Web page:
Extendicare (TSE:EXE) Is Due To Pay A Dividend Of CA$0.04

By
Simply Wall St
Published
October 20, 2021
TSX:EXE
Source: Shutterstock

Extendicare Inc. (TSE:EXE) will pay a dividend of CA$0.04 on the 15th of November. The dividend yield will be 6.6% based on this payment which is still above the industry average.

View our latest analysis for Extendicare

Extendicare's Dividend Is Well Covered By Earnings

If the payments aren't sustainable, a high yield for a few years won't matter that much. Before this announcement, Extendicare was paying out 73% of earnings, but a comparatively small 66% of free cash flows. This leaves plenty of cash for reinvestment into the business.

Over the next year, EPS could expand by 17.0% if recent trends continue. If the dividend continues on this path, the payout ratio could be 62% by next year, which we think can be pretty sustainable going forward.

historic-dividend
TSX:EXE Historic Dividend October 21st 2021

Extendicare's Track Record Isn't Great

The company hasn't been particularly volatile, but it has been steadily decreasing which of course is not what investors like to see. Since 2011, the dividend has gone from CA$0.84 to CA$0.48. Doing the maths, this is a decline of about 5.4% per year. Declining dividends isn't generally what we look for as they can indicate that the company is running into some challenges.

The Dividend Looks Likely To Grow

With a relatively unstable dividend, and a poor history of shrinking dividends, it's even more important to see if EPS is growing. Extendicare has seen EPS rising for the last five years, at 17% per annum. Past earnings growth has been decent, but unless this is one of those rare businesses that can grow without additional capital investment or marketing spend, we'd generally expect the higher payout ratio to limit its future growth prospects.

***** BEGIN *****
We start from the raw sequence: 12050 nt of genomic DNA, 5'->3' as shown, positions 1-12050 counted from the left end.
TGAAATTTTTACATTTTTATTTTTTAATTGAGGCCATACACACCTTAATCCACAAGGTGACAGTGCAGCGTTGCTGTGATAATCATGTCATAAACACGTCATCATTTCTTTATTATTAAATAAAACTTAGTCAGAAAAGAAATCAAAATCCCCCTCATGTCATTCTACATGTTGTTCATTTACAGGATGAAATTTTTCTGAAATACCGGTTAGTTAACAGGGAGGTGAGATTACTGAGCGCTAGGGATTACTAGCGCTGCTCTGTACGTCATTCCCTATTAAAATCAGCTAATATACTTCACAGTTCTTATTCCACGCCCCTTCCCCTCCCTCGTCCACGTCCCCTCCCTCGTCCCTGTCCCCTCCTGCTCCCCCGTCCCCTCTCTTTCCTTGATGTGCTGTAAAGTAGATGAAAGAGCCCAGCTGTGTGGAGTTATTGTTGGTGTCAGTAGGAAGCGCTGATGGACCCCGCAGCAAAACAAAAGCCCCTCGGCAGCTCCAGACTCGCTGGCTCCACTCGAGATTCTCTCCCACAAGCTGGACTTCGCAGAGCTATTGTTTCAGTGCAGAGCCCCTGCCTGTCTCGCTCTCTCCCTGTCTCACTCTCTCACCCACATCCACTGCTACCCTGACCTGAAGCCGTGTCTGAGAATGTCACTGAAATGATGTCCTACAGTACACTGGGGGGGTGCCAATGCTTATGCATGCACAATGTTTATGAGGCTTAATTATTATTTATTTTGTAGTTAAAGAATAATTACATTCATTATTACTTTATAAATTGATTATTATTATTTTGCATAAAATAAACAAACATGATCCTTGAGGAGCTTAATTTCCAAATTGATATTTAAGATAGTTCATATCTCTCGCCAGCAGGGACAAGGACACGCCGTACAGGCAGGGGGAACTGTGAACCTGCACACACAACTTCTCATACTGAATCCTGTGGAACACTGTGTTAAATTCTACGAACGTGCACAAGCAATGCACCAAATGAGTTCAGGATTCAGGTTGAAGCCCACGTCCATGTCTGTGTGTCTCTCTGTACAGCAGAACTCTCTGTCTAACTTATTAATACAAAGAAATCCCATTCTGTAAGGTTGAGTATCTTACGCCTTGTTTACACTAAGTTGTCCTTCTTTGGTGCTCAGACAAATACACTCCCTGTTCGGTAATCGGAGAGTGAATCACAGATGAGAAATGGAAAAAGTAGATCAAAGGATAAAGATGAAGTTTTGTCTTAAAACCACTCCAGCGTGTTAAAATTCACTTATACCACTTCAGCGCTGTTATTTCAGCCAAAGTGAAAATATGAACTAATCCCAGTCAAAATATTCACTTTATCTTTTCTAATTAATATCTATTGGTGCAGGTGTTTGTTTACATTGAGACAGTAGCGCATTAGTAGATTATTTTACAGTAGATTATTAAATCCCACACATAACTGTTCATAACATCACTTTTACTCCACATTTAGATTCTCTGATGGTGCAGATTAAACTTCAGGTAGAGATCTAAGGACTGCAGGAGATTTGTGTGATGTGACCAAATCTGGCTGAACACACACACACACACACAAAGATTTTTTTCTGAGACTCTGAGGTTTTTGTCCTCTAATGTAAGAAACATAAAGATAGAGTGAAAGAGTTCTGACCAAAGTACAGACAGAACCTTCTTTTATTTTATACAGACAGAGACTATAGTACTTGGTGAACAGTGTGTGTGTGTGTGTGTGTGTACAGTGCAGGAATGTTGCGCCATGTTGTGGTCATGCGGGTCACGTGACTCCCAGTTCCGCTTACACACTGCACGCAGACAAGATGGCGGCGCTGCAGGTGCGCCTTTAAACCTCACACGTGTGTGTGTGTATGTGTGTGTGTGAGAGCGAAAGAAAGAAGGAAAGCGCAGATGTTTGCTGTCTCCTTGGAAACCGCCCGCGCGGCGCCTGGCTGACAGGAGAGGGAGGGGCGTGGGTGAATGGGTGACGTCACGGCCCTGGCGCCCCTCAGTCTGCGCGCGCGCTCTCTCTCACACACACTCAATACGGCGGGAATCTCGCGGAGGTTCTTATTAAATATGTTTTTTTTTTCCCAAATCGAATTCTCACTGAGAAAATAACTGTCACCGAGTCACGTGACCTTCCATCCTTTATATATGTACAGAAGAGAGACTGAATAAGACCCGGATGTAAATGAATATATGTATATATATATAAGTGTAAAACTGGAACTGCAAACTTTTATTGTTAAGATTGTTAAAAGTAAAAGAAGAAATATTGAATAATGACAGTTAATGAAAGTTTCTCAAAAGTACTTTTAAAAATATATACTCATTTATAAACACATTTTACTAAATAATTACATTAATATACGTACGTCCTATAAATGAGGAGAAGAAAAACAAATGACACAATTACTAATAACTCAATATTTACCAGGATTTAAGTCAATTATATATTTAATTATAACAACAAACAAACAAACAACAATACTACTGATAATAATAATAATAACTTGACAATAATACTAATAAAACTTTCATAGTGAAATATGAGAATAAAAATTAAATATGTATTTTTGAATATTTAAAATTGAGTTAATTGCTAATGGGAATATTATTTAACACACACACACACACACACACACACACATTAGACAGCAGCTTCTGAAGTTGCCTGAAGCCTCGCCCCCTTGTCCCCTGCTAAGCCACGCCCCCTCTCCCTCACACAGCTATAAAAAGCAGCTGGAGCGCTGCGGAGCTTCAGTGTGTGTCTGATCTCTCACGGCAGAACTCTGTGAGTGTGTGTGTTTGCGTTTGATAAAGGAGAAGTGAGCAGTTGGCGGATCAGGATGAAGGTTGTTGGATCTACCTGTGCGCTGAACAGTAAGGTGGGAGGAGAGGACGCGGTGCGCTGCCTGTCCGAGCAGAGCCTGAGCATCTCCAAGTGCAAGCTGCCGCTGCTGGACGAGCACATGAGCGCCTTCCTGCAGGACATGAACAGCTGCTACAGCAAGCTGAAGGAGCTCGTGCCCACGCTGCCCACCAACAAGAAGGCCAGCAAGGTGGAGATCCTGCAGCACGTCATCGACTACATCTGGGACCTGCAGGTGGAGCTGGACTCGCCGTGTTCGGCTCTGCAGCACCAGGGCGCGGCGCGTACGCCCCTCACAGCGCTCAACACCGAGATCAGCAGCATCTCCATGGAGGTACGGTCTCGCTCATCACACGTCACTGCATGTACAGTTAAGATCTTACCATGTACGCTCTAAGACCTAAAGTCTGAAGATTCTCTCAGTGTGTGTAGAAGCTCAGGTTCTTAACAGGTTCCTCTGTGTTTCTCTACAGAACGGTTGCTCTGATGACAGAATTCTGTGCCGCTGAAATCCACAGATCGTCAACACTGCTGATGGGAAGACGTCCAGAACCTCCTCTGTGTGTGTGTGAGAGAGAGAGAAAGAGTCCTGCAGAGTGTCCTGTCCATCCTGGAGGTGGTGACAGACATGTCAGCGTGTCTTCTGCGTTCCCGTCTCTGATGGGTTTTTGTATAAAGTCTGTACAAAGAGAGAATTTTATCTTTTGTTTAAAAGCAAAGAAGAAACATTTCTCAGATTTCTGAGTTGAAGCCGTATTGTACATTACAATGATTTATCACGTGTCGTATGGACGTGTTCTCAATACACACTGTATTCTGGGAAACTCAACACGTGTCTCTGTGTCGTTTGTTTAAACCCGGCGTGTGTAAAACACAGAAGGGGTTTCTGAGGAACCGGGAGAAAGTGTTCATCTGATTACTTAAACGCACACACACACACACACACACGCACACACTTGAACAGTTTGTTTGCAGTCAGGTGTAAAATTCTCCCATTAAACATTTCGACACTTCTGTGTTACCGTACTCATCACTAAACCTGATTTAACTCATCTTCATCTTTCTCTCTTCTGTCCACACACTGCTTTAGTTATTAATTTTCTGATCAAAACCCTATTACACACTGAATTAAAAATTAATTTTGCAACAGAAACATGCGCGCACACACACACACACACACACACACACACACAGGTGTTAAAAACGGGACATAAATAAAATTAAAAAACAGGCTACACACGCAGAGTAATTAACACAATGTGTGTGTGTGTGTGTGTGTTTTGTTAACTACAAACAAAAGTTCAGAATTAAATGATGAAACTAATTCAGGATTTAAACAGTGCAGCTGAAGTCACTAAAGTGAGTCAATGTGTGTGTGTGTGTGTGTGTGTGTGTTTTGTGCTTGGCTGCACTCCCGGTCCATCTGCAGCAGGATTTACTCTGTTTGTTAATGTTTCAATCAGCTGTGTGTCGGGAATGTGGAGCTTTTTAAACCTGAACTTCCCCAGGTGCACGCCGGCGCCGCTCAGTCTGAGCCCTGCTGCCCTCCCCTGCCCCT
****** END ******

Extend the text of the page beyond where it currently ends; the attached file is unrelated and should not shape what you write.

We Really Like Extendicare's Dividend

Overall, we think that this is a great income investment, and we think that maintaining the dividend this year may have been a conservative choice. The company is easily earning enough to cover its dividend payments and it is great to see that these earnings are being translated into cash flow. All in all, this checks a lot of the boxes we look for when choosing an income stock.

It's important to note that companies having a consistent dividend policy will generate greater investor confidence than those having an erratic one. At the same time, there are other factors our readers should be conscious of before pouring capital into a stock. Taking the debate a bit further, we've identified 3 warning signs for Extendicare that investors need to be conscious of moving forward. We have also put together a list of global stocks with a solid dividend.

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